In 1996, a Roman intaglio was found washed up on the Thames foreshore with an image of a warship. It was found in Southwark by archaeology student Alan Ross. It is made from a yellowish carnelian, has a convex face and is in almost perfect condition. It obviously fell out of the original setting and into the river bed where it eroded out sometime in the 1990’s.

The warship displayed on the intaglio is a rowing galley, with a figurehead of a goose or swan. The lattice along the side of the vessel depicts the parados or side gangway balustrude that protected the mariners; the rudder is at an angle and below the water line and the water is shown by the horizontal line halfway down the ship and through the hatchings beneath it.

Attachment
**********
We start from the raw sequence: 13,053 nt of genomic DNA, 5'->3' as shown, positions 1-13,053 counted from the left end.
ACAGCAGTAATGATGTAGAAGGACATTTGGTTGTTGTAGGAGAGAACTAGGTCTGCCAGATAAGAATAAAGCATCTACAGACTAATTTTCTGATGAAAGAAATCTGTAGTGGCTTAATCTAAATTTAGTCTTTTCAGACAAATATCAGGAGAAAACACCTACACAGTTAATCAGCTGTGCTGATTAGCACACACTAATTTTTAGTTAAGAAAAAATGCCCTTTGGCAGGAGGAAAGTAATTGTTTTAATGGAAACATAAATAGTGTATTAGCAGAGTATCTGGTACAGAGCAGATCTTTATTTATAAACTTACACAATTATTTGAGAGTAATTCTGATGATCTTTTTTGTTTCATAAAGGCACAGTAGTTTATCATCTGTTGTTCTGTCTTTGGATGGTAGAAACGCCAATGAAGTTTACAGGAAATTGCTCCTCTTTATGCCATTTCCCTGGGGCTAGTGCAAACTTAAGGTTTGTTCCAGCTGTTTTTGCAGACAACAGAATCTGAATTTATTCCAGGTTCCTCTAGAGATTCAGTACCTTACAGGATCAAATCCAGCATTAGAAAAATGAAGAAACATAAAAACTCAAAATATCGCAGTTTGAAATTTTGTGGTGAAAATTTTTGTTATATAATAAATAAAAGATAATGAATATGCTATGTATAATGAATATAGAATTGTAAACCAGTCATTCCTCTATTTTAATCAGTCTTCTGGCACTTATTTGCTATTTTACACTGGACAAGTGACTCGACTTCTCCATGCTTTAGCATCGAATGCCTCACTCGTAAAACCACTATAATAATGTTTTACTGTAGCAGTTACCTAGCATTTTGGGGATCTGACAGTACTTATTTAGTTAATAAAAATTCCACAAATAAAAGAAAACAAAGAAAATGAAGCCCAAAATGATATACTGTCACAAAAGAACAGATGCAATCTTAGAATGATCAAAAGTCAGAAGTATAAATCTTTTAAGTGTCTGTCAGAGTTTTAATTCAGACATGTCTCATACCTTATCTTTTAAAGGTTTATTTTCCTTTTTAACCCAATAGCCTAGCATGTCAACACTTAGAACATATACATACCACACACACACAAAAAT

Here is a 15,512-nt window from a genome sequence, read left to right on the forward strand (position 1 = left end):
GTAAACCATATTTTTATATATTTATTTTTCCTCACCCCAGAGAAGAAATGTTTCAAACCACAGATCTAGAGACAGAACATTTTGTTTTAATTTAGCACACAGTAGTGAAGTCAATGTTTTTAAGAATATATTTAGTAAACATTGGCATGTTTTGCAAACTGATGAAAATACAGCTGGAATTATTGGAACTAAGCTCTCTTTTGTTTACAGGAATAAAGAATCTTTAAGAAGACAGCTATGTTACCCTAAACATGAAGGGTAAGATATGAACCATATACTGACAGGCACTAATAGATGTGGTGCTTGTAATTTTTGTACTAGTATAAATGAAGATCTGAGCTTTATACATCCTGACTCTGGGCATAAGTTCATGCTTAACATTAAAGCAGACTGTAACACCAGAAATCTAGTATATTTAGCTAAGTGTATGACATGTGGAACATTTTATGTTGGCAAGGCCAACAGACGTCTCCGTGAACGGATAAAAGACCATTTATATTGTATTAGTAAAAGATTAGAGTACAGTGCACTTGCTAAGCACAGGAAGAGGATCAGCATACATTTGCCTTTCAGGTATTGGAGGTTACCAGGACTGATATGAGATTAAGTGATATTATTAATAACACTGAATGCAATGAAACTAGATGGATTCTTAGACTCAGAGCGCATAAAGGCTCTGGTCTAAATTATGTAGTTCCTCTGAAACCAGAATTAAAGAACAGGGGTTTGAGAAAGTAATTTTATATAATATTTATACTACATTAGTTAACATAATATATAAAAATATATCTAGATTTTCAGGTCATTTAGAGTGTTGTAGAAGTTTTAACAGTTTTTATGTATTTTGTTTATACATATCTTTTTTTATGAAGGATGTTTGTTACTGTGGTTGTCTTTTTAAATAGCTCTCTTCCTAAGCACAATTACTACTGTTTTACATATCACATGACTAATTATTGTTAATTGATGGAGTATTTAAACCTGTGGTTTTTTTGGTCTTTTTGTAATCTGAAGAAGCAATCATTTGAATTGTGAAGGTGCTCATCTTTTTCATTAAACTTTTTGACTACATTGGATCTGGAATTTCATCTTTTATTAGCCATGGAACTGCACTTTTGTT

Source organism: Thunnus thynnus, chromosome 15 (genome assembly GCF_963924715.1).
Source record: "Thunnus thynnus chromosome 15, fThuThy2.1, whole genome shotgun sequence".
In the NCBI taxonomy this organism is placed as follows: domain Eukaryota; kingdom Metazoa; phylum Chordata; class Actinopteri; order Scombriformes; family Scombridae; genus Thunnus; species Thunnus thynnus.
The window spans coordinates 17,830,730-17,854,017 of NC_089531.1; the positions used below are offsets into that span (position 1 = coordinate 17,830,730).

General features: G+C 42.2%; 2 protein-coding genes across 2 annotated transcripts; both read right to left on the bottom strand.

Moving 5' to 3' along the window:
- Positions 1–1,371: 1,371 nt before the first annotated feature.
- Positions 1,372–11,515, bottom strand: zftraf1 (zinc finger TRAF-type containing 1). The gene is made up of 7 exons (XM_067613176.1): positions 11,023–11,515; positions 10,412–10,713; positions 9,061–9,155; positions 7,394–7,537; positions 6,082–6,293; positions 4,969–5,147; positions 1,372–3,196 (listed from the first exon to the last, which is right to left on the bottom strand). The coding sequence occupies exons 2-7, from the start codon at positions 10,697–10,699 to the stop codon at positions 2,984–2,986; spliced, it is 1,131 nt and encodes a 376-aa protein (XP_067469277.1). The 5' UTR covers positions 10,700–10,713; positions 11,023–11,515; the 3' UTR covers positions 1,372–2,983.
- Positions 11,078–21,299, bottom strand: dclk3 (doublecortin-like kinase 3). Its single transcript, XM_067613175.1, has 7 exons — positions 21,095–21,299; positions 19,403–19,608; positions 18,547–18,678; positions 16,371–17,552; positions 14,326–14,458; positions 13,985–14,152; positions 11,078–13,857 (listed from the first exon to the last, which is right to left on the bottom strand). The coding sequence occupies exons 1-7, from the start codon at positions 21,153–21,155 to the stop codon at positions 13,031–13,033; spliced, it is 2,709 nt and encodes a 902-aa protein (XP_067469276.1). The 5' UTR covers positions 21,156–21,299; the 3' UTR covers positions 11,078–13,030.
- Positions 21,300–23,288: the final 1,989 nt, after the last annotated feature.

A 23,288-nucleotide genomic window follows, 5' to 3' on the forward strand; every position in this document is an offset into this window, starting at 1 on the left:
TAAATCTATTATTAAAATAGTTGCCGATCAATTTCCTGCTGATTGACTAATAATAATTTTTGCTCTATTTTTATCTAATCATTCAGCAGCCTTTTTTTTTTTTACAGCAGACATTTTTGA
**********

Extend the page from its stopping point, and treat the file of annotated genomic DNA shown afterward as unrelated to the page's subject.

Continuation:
It probably dates to the 3rd century and may have been the property of a fleet commander or captain in the Classis Britannica – which suggests some naval connection to Roman Londinium – or it may have belonged to a merchant, importing goods by sea, and wearing this ring as a talisman for protection against piracy or damage…

Henig, M. and Ross, A. 1998 ‘A Roman Intaglio Depicting a Warship from the Foreshore at King’s Reach, Winchester Wharf, Southwark’ Britannia, Vol. 29, 325-327